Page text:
In the first month, the baby needs to eat frequently to start and stimulate the mother's milk production. It lays the foundation for a stable milk supply in the future. 3
In addition, we must not forget that the child needs almost constant contact with the mother. The bright light and noise of the surrounding world at first frighten the baby, and only by clinging to his mother, he can calm down.
Sarah, mother of three from the UK, confirms: “Crying is not always a sign of hunger. Sometimes my kids just wanted me to be around and begged for breasts to calm them down. Use a sling. Place the cradle next to the bed. Don't look at the clock. Take advantage of every opportunity to relax. Forget about cleaning. Let those around you take care of you. And not three days, but six weeks at least! Hug your baby, enjoy the comfort - and trust your body."
Do I need to feed my baby on a schedule?
Your baby is still too young for a strict daily routine, so
forget about breastfeeding schedules and focus on his needs.
“Volumes have been written about how to feed a baby on a schedule, but babies don't read or understand books,” Cathy says. - All children are different. Some people can eat on a schedule, but most can't. Most often, over time, the child develops his own schedule.
Some mothers report that their babies are fine with scheduled feedings, but they are probably just the few babies who would eat every four hours anyway. Adults rarely eat and drink the same foods at the same time of day - so why do we expect this from toddlers?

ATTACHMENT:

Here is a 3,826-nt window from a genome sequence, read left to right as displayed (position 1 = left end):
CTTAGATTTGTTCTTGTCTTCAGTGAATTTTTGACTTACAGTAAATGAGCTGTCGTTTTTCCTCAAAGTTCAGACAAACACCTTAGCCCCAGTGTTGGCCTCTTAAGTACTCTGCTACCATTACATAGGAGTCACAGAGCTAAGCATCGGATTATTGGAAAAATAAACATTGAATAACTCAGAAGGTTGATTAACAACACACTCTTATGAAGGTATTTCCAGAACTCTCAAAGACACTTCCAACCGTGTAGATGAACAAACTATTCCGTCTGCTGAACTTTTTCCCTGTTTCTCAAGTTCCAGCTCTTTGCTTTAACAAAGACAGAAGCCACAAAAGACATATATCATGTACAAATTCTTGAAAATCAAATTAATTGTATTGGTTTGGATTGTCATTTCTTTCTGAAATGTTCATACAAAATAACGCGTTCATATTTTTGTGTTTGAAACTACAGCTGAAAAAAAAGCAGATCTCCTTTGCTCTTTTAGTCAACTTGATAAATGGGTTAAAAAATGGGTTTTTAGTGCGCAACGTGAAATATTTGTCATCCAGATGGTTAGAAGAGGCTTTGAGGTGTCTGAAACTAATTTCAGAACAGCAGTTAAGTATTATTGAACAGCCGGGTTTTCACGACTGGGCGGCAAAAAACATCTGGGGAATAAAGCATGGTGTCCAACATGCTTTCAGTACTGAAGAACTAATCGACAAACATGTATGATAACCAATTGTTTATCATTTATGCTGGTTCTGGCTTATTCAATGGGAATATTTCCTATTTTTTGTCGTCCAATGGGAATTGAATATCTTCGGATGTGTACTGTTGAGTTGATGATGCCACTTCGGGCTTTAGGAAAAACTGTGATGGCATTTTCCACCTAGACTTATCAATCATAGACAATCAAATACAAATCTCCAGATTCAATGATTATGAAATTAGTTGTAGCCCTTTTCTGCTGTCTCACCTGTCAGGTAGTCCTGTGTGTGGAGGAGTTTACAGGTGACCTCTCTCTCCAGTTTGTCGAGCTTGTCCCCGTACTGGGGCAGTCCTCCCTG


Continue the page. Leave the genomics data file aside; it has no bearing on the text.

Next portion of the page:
Offer your baby the breast at the first sign of hunger. Crying is already the last stage, so be attentive to early signs: the baby licks his lips, opens his mouth, sucks his fist, turns his head with his mouth open - looking for the breast. 4
What is a "milk flush"?
At the beginning of each feeding, a hungry baby actively sucks on the nipple,
thereby stimulating the milk flow reflex - the movement of milk through the milk ducts. 5
“Nipple stimulation triggers the release of the hormone oxytocin,” Cathy explains. “Oxytocin is distributed throughout the body and causes the muscles around the milk-producing glands to contract and the milk ducts to dilate. This stimulates the flow of milk.
If the flushing reflex fails, milk will not come out. This is a hormonal response, and under stress it may not work at all or work poorly. Therefore, it is so important that you feel comfortable and calm when feeding.
“Studies show that each mother has a different rhythm of hot flashes during one feed,” Kathy continues, “Oxytocin is a short-acting hormone, it breaks down in just 30-40 seconds after formation. Milk begins to flow, the baby eats, the effect of oxytocin ends, but then a new rush of milk occurs, the baby continues to suckle the breast, and this process is repeated cyclically. That is why, during feeding, the child periodically stops and rests - this is how nature intended.
The flow of milk may be accompanied by a strong sensation of movement or tingling in the chest, although 21% of mothers, according to surveys, do not feel anything at all. 5 Cathy explains: “Many women only feel the first rush of milk. If you do not feel hot flashes, do not worry: since the child eats normally, most likely, you simply do not understand that they are.
How can you tell if your baby is getting enough milk?
Since it is impossible to track how much milk a baby eats while breastfeeding, mothers sometimes worry that the baby is malnourished. Trust your child and your body.